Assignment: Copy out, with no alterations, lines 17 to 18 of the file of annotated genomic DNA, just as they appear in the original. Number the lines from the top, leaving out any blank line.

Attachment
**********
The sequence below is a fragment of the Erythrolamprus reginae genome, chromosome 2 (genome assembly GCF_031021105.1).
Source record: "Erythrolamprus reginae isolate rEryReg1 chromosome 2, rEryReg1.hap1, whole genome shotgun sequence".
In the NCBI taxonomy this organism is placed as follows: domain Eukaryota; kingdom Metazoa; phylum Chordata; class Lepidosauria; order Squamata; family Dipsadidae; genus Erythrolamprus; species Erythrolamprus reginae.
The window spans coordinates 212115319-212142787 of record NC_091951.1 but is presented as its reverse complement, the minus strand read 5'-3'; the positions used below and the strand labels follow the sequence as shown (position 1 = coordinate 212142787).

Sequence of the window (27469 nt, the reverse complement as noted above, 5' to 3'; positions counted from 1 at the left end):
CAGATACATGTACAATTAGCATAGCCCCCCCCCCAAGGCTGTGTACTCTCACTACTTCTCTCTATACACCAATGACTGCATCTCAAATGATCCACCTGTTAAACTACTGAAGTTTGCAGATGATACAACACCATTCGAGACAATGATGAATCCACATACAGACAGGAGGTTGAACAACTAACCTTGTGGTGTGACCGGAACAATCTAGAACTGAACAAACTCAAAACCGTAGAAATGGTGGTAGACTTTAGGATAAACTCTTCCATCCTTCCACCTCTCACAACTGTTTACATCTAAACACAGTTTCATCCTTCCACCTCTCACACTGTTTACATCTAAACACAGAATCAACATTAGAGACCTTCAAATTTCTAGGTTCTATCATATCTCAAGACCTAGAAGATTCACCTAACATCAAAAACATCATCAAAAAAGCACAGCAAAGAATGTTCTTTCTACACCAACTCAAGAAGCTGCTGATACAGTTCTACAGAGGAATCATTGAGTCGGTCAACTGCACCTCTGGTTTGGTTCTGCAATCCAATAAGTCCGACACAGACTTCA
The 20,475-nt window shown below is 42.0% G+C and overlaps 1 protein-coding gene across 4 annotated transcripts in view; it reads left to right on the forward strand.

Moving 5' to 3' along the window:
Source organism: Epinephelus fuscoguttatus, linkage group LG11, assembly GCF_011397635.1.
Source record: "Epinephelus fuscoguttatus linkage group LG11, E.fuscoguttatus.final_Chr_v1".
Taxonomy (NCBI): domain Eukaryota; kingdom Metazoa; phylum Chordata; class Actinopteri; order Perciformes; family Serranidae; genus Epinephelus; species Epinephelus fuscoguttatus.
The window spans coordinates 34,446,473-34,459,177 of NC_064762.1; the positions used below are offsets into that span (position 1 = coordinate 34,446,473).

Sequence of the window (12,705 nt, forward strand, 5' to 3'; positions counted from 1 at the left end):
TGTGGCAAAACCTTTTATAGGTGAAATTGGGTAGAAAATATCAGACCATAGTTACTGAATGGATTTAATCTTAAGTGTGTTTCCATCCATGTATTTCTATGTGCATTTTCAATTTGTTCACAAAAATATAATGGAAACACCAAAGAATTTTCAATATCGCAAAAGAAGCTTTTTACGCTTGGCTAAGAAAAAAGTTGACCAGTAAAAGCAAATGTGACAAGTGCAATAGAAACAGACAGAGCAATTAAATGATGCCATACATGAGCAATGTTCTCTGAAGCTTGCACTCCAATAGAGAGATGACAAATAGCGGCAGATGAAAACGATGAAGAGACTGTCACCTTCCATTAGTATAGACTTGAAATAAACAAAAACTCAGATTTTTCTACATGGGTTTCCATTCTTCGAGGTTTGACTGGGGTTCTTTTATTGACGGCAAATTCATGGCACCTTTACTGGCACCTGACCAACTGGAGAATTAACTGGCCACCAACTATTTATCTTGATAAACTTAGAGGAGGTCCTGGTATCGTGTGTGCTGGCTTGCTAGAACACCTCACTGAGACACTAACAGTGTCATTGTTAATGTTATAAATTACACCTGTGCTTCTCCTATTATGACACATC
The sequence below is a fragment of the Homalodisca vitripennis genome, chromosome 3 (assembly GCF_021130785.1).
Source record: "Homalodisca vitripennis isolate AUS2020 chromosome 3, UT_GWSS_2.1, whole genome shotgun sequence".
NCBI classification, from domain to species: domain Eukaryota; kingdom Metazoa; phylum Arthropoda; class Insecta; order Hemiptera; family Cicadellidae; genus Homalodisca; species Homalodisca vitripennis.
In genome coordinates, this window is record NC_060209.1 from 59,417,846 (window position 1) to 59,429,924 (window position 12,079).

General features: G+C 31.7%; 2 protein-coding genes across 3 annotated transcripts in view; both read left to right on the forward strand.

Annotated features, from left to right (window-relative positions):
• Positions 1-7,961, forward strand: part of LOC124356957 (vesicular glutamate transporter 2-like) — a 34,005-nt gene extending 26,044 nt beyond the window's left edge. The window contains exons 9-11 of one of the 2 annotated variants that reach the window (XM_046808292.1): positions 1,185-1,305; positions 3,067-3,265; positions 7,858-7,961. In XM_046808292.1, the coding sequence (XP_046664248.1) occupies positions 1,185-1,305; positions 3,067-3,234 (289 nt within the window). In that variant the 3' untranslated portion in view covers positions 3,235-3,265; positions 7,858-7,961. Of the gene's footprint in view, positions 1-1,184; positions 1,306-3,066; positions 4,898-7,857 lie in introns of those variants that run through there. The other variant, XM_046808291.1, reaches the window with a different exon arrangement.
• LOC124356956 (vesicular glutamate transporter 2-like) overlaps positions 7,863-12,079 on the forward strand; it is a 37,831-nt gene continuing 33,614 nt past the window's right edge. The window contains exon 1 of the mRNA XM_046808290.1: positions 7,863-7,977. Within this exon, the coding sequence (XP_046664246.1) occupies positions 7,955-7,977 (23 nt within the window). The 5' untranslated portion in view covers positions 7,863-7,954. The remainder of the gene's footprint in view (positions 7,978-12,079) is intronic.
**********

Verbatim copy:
NCBI classification, from domain to species: domain Eukaryota; kingdom Metazoa; phylum Arthropoda; class Insecta; order Hemiptera; family Cicadellidae; genus Homalodisca; species Homalodisca vitripennis.
In genome coordinates, this window is record NC_060209.1 from 59,417,846 (window position 1) to 59,429,924 (window position 12,079).